Two weeks ago Chrysler Canada CEO Sergio Marchionne shocked many by announcing that he would withdraw his company’s request for government assistance (read: an investment subsidy) for investment in the automaker’s Windsor and Brampton production facilities. Public reaction was split. On one hand many cheered the move, believing that government should stay far away from intervention in the market. On the other, a certain sense of trepidation took hold for many as the company’s future in Ontario grew far less clear.
Now Marchionne vehemently disagrees that the support he was seeking was a subsidy. As he noted during the announcement, “…the designation of the support mechanism which is available globally to everybody who invests in the car business today is referred to as a handout. A handout is not what Chrysler wants. Chrysler is not in the business of accepting handouts. And if provincial and federal authorities in Canada think that’s the way to attract foreign investment, I think they are in for a big shock.”
The semantics of handouts vs. subsidies vs. partnership is a tricky one. Moreover, it’s quite easy to argue that such “support mechanisms” are antithetical to taxpayer interests. Why should any single company get preferential access to capital and support? On the flip side is an argument around the gravitational pull of large anchors. Chrysler’s facilities in Ontario aren’t the only ones at risk should the company decide its best option is elsewhere. Rather, the significant supply chain of tier 1 and tier 2 parts suppliers will be at risk as well.
In Ontario, while some 35,000 work directly for one of the five auto manufacturers in the Province (GM, Ford, Fiat-Chrylser, Honda, Toyota), another 70,000 work for vehicle parts manufacturers that feed directly into those production lines. And while some might argue that there is not a 1:1 relationship between job losses at the OEMs and job losses in suppliers, the DEEP Centre’s recent interview work with Canadian CEOs does indicate that the movement of major customers south of the border places significant pressure on parts suppliers to consider new investment closer to those OEMs.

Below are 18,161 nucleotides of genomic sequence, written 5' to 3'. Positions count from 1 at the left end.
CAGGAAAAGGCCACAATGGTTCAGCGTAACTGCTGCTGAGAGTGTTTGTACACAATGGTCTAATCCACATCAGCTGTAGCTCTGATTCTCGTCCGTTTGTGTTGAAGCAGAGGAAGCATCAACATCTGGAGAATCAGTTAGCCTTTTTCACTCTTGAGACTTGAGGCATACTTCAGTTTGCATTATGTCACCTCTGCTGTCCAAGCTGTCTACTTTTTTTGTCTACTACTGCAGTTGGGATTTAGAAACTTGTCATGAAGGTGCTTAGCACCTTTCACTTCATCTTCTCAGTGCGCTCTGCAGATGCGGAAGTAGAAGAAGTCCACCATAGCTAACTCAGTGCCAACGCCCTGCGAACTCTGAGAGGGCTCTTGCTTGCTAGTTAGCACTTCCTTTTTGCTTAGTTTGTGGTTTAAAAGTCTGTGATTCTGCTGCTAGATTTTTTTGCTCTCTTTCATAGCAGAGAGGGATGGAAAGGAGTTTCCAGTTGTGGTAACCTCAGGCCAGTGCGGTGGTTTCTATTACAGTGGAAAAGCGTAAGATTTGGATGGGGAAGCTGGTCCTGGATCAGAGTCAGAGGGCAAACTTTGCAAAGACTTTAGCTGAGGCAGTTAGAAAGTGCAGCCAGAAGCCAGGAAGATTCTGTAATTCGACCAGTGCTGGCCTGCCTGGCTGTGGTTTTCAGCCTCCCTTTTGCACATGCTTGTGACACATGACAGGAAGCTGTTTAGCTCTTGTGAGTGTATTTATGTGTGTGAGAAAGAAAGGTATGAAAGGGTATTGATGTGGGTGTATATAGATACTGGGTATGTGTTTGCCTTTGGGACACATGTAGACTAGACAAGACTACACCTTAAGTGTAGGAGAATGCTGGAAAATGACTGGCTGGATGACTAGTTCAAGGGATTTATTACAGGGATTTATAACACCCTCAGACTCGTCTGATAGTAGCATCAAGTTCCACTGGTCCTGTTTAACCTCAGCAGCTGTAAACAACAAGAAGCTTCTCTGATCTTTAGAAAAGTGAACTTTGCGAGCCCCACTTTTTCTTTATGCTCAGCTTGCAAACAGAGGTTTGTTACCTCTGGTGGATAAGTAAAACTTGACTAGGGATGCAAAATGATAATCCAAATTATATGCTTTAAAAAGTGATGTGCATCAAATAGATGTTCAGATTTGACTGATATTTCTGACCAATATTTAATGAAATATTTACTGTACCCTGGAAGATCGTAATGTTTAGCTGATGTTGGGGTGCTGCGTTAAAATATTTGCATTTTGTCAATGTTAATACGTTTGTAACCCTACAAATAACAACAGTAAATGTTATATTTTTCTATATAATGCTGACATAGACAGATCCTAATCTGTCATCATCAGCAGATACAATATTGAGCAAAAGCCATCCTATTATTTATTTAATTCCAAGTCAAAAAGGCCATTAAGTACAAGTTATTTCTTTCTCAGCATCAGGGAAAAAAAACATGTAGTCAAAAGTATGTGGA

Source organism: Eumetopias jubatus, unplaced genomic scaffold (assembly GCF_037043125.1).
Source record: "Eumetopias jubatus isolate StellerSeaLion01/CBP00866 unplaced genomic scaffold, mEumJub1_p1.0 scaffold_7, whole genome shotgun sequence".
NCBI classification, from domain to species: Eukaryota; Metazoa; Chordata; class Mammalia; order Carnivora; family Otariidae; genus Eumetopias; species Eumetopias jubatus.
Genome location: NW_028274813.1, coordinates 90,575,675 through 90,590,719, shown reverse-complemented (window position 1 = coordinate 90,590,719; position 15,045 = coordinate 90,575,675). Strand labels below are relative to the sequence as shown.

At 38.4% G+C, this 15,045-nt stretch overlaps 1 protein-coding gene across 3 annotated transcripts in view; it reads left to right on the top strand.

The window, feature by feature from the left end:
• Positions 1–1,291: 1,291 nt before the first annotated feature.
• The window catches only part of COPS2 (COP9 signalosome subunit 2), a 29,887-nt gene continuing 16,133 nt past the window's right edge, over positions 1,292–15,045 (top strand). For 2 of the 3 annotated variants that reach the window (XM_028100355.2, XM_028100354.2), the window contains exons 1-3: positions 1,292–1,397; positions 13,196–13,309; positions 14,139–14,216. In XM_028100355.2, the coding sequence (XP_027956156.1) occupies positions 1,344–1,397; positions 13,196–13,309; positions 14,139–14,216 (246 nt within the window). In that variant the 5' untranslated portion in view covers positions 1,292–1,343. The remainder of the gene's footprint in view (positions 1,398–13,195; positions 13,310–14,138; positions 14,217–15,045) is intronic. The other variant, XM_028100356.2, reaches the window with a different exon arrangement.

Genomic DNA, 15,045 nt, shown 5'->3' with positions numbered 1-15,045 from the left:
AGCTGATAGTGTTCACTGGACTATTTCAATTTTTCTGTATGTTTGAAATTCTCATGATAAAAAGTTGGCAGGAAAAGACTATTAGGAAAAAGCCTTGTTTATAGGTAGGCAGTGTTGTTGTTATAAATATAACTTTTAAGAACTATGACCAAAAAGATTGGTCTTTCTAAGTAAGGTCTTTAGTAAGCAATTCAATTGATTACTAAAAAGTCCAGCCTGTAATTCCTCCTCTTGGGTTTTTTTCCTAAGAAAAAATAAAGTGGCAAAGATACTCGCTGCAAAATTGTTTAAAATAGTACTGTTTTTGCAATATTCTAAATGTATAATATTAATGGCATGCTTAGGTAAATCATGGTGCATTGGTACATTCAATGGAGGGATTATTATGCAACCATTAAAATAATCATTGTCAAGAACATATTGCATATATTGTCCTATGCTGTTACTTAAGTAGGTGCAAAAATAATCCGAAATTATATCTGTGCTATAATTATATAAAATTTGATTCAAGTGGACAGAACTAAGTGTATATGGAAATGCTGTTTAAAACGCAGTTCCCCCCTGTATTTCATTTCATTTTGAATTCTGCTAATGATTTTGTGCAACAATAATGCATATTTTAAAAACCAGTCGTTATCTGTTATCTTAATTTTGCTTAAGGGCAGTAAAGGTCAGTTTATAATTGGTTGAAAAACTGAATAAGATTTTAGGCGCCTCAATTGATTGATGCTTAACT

Turning to another recent case of government support for private industry, this past December Cisco Systems and the Government of Ontario announced a deal that sees Ontario allocating upwards of $190 million towards what could be a $4 billion research and development hub. According to both parties, the deal could mean upwards of 1,700 new jobs in the province. In theory, one might argue that the mix of academic institutions and hi-tech companies in the GTA, as well as a competitive tax and research incentive mix, would land such deals without cash. However, as Robert Lloyd, Cisco’s president of development and sales, notes when asked whether the provincial contribution was necessary, “the company gets approached “every day” by policy makers from Poland to North Carolina who are vying to bring such jobs to their own jurisdictions.”
The reasons for this competition are that, like in auto manufacturing, attracting a hub like Cisco’s isn’t just about the 1,700 direct jobs. Rather it’s the benefits to employment across the sector in the supply chains, spinoffs from research investments, and local partnerships on commercialization and technology transfer. My academic research on North American economic policy highlights that this type of competitive subsidization for anchors is a key plank of most state and provincial-level economic development policy. Building strong clusters requires not just academic and entrepreneurial assets, but also corporate anchors to facilitate the transfer of management, capital and experience to turn local assets into highly-competitive national ones.
That said, what’s important to note, is that policy makers aren’t simply throwing cash at anchor-companies. Behind the scenes, there’s a significant shift towards ‘growing your own,’ and helping domestic firms scale into the type of global leaders that every jurisdictions seeks to attract. The costs of moving shop are significant, especially for younger firms, and so the more policy makers can do to keep firms grounded domestically by helping them access private and public capital, as well as facilitating access to the growth markets that aren’t on this side of the border , the less we’ll pay in the long-term.
To be sure, this doesn’t address the concerns of those who think government should sit on the sidelines. However in a hyper-competitive global economy, and as a plethora of our CEO interviews indicated, playing the role of ‘boy scout’ while other jurisdictions seek to provide their firms and entrepreneurs with a leg up, won’t get us very far. Rather, our government has a strong role to play in ensuring that Canadian firms face a level playing field both here and abroad, and ensuring that the domestic environment, be it framed by firms big or small, is the most conducive to growth as possible.